The Experience Maker
Alumni Profile: Bernie Goba*, B.Arch’69, Hon’07, is all in when it comes to the BAC
September 14, 2022
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“I just went where I was needed,” Bernie Goba* says dismissively, thumbing through an archival stack of Boston Architectural College publications from the 1980’s and 90’s on a recent visit to the College. Bernie is a force— one of the most longstanding, impactful, and recognizable alumni the BAC community has known. But his genuine humility is what is most admirable.
He goes on to point out black and white photos of a younger version of himself in his signature bow tie, grinning with his arms flung over the shoulders of everyone from Michael Dukakis to the College’s legendary Dean Arcangelo Cascieri.
In honor of the former, Bernie was pivotal in establishing the annual Cascieri Lecture, a series that has brought some of the greatest thinkers and doers in design and architecture to the BAC and just celebrated its 30th year.
The BAC has been part of Bernie’s identity for so long that he can’t recall a time in his adult life when architecture wasn’t all he thought about. He says, “I don’t know where I found out about becoming an architect. I came from a blue-collar family in Norwood, Mass that never discussed architecture, yet from the 9th grade onwards I knew that’s what I wanted to do.”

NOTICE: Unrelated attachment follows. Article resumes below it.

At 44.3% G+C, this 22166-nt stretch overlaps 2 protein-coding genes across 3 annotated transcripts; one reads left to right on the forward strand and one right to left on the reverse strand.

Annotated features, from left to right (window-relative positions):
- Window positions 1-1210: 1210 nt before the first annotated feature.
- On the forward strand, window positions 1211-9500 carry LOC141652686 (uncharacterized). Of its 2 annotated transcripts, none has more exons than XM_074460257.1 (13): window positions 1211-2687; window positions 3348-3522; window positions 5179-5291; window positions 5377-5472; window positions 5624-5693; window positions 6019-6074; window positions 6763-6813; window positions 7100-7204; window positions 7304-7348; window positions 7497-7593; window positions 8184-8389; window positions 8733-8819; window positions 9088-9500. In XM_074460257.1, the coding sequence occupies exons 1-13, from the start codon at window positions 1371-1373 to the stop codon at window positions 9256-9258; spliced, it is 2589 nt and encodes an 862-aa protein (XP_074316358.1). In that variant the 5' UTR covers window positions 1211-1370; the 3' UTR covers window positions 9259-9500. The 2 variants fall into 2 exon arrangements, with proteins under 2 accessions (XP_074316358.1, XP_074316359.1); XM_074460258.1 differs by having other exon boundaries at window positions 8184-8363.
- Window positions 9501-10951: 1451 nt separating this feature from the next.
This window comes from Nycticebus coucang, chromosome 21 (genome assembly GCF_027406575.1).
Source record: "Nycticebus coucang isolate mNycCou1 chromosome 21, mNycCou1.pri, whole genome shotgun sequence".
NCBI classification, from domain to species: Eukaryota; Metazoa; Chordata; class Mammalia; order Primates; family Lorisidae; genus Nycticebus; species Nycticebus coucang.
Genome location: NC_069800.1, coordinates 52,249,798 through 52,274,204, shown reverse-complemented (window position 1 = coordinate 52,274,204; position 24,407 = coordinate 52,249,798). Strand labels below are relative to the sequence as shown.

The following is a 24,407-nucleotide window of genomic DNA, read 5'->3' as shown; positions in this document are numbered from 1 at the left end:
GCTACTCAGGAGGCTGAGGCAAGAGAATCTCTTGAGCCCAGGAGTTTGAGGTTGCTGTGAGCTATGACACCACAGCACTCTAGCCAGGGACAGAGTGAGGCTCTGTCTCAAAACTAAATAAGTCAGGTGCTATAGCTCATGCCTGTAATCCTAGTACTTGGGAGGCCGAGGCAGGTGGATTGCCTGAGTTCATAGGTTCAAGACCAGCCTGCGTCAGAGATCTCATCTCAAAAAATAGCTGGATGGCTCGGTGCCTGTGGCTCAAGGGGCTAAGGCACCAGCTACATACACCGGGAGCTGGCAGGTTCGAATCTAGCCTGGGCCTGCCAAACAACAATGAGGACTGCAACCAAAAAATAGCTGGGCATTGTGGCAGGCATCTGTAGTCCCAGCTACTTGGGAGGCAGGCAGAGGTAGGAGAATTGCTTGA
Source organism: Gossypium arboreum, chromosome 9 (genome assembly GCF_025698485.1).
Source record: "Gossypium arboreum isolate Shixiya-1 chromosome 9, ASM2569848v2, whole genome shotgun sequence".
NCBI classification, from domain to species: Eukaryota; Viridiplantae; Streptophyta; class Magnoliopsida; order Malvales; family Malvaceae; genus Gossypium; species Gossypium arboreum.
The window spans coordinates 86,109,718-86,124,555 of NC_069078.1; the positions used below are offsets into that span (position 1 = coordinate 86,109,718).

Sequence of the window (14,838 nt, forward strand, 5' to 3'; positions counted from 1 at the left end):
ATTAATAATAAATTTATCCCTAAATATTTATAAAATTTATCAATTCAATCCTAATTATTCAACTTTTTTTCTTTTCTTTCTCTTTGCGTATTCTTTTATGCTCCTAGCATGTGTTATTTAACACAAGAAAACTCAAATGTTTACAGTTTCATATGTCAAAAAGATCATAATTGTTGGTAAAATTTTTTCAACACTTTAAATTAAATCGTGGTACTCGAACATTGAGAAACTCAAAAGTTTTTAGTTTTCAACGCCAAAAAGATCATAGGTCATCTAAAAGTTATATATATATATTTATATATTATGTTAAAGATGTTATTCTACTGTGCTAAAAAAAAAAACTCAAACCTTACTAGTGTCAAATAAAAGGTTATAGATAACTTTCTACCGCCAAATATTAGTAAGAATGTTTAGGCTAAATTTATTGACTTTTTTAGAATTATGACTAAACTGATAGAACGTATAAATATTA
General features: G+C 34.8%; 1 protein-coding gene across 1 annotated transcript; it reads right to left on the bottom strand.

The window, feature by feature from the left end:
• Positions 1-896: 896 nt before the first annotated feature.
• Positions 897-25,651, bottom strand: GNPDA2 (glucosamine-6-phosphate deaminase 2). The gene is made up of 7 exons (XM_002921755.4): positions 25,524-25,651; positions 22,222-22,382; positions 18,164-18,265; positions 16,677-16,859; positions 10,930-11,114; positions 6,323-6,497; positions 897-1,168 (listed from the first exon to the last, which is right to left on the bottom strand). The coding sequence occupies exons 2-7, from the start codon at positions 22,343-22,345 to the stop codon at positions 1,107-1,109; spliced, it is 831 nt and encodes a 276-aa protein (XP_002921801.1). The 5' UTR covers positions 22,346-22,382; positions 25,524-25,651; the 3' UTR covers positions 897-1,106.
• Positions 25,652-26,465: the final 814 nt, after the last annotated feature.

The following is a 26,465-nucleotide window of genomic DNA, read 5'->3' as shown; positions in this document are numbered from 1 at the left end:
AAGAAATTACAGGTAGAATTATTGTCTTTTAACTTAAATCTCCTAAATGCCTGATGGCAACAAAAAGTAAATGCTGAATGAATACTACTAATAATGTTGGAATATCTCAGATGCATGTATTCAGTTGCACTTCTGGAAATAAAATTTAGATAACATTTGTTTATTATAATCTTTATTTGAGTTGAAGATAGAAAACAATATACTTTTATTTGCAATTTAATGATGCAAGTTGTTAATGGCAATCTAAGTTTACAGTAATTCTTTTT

Bernie logged two years at a technical institute, but after crossing core requirements off his to-do list, realized that he wouldn’t be satisfied with any degree besides a Bachelor of Architecture. But finding the money to pay for Architecture school was another thing. “To make it work financially, I had to go to night school at the BAC,” he explains.
“It took me 10 years from the time I decided to go to architecture school to the time I graduated from the BAC.” Before transferring to the College, he met with the legendary Dean Cascieri whom he remembers reviewing his transcripts and cringing, “No, no, no, Goba. If you want to come here, you’ll have to start all over.”